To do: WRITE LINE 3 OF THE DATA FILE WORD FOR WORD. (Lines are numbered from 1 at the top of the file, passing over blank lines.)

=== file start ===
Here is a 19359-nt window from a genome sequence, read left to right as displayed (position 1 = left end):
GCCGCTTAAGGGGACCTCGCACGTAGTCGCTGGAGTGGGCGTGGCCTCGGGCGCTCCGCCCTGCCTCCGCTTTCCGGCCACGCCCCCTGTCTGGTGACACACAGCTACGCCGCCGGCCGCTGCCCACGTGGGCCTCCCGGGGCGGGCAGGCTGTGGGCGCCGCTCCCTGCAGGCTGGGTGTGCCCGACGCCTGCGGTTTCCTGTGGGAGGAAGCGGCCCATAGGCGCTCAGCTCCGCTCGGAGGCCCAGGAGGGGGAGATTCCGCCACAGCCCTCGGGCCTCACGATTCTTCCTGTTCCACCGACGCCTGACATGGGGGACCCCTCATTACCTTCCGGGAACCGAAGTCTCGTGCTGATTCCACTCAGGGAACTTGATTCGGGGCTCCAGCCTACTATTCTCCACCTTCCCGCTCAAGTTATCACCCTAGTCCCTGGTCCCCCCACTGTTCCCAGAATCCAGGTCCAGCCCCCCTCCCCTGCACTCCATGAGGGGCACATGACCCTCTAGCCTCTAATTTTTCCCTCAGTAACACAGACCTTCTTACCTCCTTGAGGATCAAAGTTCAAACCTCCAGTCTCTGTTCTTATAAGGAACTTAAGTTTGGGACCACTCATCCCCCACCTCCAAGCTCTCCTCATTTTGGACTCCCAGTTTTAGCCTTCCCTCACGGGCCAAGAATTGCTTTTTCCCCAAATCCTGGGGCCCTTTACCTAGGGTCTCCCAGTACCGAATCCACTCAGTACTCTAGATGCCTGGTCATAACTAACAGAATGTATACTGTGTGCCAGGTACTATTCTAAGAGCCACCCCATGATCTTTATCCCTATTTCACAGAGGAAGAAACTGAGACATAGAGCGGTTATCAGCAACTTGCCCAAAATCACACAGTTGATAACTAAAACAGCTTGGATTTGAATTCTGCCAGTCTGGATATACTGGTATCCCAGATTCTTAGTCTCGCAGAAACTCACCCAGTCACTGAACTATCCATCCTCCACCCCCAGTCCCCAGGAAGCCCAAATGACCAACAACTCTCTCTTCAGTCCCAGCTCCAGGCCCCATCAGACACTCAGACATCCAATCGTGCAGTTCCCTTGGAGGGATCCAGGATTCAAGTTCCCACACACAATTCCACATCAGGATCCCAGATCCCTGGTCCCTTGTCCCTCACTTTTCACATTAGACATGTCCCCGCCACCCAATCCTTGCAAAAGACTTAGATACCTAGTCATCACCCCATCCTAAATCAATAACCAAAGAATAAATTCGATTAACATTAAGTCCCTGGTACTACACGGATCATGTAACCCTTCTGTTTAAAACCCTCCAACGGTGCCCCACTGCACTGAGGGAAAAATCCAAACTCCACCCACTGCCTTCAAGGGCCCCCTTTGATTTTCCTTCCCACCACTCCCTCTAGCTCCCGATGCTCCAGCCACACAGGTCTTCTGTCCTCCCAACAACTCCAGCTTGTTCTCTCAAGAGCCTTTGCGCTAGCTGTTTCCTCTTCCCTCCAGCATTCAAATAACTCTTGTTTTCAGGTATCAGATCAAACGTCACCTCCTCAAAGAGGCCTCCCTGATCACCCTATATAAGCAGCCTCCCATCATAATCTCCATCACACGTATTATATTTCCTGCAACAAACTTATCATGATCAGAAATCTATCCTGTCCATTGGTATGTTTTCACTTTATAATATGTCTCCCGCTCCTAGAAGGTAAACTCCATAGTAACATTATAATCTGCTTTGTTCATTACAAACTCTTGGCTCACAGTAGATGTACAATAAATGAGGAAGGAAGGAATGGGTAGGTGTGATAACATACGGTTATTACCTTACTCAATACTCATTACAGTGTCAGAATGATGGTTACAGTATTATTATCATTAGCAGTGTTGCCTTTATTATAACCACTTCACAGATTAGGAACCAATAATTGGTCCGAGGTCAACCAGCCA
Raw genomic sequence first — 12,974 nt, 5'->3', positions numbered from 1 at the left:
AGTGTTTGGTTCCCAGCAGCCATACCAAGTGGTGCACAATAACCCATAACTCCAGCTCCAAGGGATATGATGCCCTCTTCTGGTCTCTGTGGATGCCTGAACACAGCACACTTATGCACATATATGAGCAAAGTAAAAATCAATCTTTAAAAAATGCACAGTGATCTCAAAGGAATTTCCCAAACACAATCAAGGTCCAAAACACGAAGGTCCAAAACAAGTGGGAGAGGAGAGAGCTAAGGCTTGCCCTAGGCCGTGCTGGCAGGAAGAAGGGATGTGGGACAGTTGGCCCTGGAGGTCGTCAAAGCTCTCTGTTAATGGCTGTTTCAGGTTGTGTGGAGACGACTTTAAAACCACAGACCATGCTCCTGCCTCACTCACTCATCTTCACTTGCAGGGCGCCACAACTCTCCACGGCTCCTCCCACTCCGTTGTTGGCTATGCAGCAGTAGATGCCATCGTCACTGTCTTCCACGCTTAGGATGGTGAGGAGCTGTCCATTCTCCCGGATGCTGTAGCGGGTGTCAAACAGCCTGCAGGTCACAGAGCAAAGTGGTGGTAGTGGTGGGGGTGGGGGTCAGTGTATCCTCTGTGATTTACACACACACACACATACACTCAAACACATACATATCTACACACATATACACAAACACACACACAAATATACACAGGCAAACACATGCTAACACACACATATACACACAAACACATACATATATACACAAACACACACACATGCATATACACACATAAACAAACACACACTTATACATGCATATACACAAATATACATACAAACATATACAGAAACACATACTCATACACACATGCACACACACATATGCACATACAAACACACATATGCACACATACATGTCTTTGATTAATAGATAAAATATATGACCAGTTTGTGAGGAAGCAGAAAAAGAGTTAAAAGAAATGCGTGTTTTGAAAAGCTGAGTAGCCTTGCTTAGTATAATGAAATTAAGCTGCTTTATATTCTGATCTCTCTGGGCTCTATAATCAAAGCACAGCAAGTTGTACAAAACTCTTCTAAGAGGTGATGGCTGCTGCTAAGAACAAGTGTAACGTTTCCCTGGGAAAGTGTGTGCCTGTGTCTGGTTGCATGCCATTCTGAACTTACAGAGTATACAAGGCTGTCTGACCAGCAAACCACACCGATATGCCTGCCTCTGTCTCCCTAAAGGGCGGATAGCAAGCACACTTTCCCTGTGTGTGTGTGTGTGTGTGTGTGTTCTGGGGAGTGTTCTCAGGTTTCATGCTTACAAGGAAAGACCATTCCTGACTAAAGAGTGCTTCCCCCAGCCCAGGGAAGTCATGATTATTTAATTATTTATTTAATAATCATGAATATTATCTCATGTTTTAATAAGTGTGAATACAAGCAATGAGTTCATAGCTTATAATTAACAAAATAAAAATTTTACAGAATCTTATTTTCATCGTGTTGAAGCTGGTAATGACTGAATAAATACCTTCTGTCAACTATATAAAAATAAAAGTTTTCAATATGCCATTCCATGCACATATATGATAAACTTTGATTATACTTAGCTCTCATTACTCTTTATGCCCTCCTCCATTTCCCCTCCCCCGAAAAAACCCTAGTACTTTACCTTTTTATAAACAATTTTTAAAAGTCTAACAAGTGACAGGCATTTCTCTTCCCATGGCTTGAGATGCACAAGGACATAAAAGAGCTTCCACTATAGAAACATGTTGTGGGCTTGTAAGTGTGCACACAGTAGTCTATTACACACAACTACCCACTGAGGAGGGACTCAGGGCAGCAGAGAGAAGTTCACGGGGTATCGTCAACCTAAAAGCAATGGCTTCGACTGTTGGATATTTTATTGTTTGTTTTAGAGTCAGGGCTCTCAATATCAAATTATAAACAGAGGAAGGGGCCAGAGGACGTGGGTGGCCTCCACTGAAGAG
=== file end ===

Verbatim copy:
Raw genomic sequence first — 12,974 nt, 5'->3', positions numbered from 1 at the left: